“They work virtually with one another and with the professor that they worked with, who granted them the rights to different fields of uses for his technology than what he had considered. They came up with a long list of potential applications, many of which were not in his field at all,” says O’Connor.

Other past projects assigned to Lally students include the exploration of the commercial possibilities of a professor’s low-cost scanning device, risk management strategy development for alternative energy companies, and market research for cancer imaging modalities and cardiac computer tomography techniques.

Students are learning valuable commercialization skills, says O’Connor. “[They] have to develop skills in interviewing an inventor, extracting from that what a potential value proposition might be, and then from a very, very early nascent stage of the technology, start to scope out opportunity spaces.”

Benefits to tech transfer

According to Vashishth, CBIS researchers are also benefiting from the partnerships. “Students actually go and learn what the market is, what the market is telling them about the technology and the need for technology. Students bring questions back to the PI and the feedback allows PIs to commercialize their research or to retool their research to a certain extent in a direction that leads to commercialization,“ he says.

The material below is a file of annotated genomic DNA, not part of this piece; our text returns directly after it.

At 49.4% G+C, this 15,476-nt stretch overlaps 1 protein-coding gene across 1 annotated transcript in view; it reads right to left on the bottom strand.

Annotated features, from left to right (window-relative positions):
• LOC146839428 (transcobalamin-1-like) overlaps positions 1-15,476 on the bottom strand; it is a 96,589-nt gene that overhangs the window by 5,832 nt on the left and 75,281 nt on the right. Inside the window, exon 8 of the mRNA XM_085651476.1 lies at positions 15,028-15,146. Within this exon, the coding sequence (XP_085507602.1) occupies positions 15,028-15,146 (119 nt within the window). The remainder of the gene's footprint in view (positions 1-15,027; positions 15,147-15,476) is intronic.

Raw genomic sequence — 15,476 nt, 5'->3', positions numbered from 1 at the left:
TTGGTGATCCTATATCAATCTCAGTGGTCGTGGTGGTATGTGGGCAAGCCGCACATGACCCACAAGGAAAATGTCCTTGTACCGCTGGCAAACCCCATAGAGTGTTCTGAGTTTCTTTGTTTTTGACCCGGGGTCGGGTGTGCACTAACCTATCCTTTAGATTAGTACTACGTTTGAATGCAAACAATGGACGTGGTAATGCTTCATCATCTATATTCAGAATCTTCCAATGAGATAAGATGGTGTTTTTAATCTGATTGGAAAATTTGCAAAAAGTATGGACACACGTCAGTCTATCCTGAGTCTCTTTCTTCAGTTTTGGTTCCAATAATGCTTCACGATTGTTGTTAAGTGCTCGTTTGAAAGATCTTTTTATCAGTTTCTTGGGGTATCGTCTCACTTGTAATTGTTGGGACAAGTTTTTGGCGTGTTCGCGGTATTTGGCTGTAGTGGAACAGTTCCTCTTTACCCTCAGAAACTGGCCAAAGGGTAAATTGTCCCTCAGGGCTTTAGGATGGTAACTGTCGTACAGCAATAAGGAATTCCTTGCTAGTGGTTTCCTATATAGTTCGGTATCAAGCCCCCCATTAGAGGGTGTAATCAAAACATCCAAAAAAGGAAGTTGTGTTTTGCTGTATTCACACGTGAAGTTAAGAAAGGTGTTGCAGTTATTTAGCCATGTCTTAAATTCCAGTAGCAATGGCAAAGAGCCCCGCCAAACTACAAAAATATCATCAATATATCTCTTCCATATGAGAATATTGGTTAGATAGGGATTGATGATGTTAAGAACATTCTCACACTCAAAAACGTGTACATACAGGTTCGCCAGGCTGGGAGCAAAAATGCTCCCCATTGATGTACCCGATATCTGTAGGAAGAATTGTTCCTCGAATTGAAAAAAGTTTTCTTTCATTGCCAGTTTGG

Vashishth has high hopes for the program as it grows: “I want to see a complete circle here in which a student, working with a professor, identifies something in a lab that is potentially commercializable, does the market research, then arranges the financial resources with the person in the lab so there’s a true partnership. The student then works with an investment or one of the market leaders to bring the technology to market. Obviously, the program is only a couple of years old so it hasn’t reached that level yet, but that’s what I’d like to see in the long run.”

SMVF’s course structure